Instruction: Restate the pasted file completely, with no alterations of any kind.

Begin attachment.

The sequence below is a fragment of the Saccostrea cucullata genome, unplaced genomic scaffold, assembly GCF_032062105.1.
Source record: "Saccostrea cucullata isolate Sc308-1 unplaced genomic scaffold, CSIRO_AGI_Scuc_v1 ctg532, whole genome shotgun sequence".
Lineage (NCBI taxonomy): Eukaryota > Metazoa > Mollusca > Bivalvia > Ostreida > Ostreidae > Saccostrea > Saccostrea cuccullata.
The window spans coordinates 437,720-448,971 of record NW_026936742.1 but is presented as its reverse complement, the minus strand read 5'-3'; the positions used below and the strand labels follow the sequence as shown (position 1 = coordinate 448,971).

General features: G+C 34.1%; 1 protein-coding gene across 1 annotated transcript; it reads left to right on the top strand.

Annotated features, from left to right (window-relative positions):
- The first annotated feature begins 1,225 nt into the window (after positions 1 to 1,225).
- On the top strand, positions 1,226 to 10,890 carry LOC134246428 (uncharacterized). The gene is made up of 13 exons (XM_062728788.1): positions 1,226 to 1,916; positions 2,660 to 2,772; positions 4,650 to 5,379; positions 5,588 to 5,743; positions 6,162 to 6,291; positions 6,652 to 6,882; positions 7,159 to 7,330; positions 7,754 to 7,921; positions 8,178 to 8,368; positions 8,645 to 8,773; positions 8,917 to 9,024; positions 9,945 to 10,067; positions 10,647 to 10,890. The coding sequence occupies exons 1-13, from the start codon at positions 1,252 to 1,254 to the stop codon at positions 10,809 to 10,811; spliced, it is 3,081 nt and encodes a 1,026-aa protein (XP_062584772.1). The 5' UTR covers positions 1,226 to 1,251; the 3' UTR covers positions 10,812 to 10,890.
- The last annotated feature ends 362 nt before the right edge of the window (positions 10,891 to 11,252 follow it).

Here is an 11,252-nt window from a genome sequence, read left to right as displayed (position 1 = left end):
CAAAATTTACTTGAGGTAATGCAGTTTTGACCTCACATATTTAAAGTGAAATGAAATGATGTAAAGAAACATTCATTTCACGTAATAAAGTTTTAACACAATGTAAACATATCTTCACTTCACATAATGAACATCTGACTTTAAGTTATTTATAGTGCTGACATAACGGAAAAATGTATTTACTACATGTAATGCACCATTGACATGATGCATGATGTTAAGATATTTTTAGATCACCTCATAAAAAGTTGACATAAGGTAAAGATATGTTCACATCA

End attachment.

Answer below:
The sequence below is a fragment of the Saccostrea cucullata genome, unplaced genomic scaffold, assembly GCF_032062105.1.
Source record: "Saccostrea cucullata isolate Sc308-1 unplaced genomic scaffold, CSIRO_AGI_Scuc_v1 ctg532, whole genome shotgun sequence".
Lineage (NCBI taxonomy): Eukaryota > Metazoa > Mollusca > Bivalvia > Ostreida > Ostreidae > Saccostrea > Saccostrea cuccullata.
The window spans coordinates 437,720-448,971 of record NW_026936742.1 but is presented as its reverse complement, the minus strand read 5'-3'; the positions used below and the strand labels follow the sequence as shown (position 1 = coordinate 448,971).

General features: G+C 34.1%; 1 protein-coding gene across 1 annotated transcript; it reads left to right on the top strand.

Annotated features, from left to right (window-relative positions):
- The first annotated feature begins 1,225 nt into the window (after positions 1 to 1,225).
- On the top strand, positions 1,226 to 10,890 carry LOC134246428 (uncharacterized). The gene is made up of 13 exons (XM_062728788.1): positions 1,226 to 1,916; positions 2,660 to 2,772; positions 4,650 to 5,379; positions 5,588 to 5,743; positions 6,162 to 6,291; positions 6,652 to 6,882; positions 7,159 to 7,330; positions 7,754 to 7,921; positions 8,178 to 8,368; positions 8,645 to 8,773; positions 8,917 to 9,024; positions 9,945 to 10,067; positions 10,647 to 10,890. The coding sequence occupies exons 1-13, from the start codon at positions 1,252 to 1,254 to the stop codon at positions 10,809 to 10,811; spliced, it is 3,081 nt and encodes a 1,026-aa protein (XP_062584772.1). The 5' UTR covers positions 1,226 to 1,251; the 3' UTR covers positions 10,812 to 10,890.
- The last annotated feature ends 362 nt before the right edge of the window (positions 10,891 to 11,252 follow it).

Here is an 11,252-nt window from a genome sequence, read left to right as displayed (position 1 = left end):
CAAAATTTACTTGAGGTAATGCAGTTTTGACCTCACATATTTAAAGTGAAATGAAATGATGTAAAGAAACATTCATTTCACGTAATAAAGTTTTAACACAATGTAAACATATCTTCACTTCACATAATGAACATCTGACTTTAAGTTATTTATAGTGCTGACATAACGGAAAAATGTATTTACTACATGTAATGCACCATTGACATGATGCATGATGTTAAGATATTTTTAGATCACCTCATAAAAAGTTGACATAAGGTAAAGATATGTTCACATCA